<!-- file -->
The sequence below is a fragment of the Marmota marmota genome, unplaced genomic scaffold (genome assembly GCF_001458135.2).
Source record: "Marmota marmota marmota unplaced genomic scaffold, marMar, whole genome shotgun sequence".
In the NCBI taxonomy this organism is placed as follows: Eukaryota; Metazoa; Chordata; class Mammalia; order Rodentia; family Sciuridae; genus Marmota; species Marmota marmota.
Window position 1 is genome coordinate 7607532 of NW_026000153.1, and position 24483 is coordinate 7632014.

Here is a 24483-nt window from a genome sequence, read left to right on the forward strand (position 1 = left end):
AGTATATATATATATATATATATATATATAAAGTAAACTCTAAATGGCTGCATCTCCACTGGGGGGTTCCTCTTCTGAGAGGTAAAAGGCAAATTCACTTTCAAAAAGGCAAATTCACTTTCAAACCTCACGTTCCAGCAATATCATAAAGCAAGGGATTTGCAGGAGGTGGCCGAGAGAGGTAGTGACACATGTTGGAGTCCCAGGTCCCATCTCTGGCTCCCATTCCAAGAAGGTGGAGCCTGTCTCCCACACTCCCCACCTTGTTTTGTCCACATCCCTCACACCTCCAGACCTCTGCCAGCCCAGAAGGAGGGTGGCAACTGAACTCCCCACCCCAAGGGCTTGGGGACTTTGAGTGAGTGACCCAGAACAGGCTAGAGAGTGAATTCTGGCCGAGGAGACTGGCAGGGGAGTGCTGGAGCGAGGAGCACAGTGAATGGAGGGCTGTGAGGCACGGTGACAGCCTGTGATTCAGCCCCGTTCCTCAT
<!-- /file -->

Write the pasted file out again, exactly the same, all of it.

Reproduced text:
The sequence below is a fragment of the Marmota marmota genome, unplaced genomic scaffold (genome assembly GCF_001458135.2).
Source record: "Marmota marmota marmota unplaced genomic scaffold, marMar, whole genome shotgun sequence".
In the NCBI taxonomy this organism is placed as follows: Eukaryota; Metazoa; Chordata; class Mammalia; order Rodentia; family Sciuridae; genus Marmota; species Marmota marmota.
Window position 1 is genome coordinate 7607532 of NW_026000153.1, and position 24483 is coordinate 7632014.

Here is a 24483-nt window from a genome sequence, read left to right on the forward strand (position 1 = left end):
AGTATATATATATATATATATATATATATAAAGTAAACTCTAAATGGCTGCATCTCCACTGGGGGGTTCCTCTTCTGAGAGGTAAAAGGCAAATTCACTTTCAAAAAGGCAAATTCACTTTCAAACCTCACGTTCCAGCAATATCATAAAGCAAGGGATTTGCAGGAGGTGGCCGAGAGAGGTAGTGACACATGTTGGAGTCCCAGGTCCCATCTCTGGCTCCCATTCCAAGAAGGTGGAGCCTGTCTCCCACACTCCCCACCTTGTTTTGTCCACATCCCTCACACCTCCAGACCTCTGCCAGCCCAGAAGGAGGGTGGCAACTGAACTCCCCACCCCAAGGGCTTGGGGACTTTGAGTGAGTGACCCAGAACAGGCTAGAGAGTGAATTCTGGCCGAGGAGACTGGCAGGGGAGTGCTGGAGCGAGGAGCACAGTGAATGGAGGGCTGTGAGGCACGGTGACAGCCTGTGATTCAGCCCCGTTCCTCAT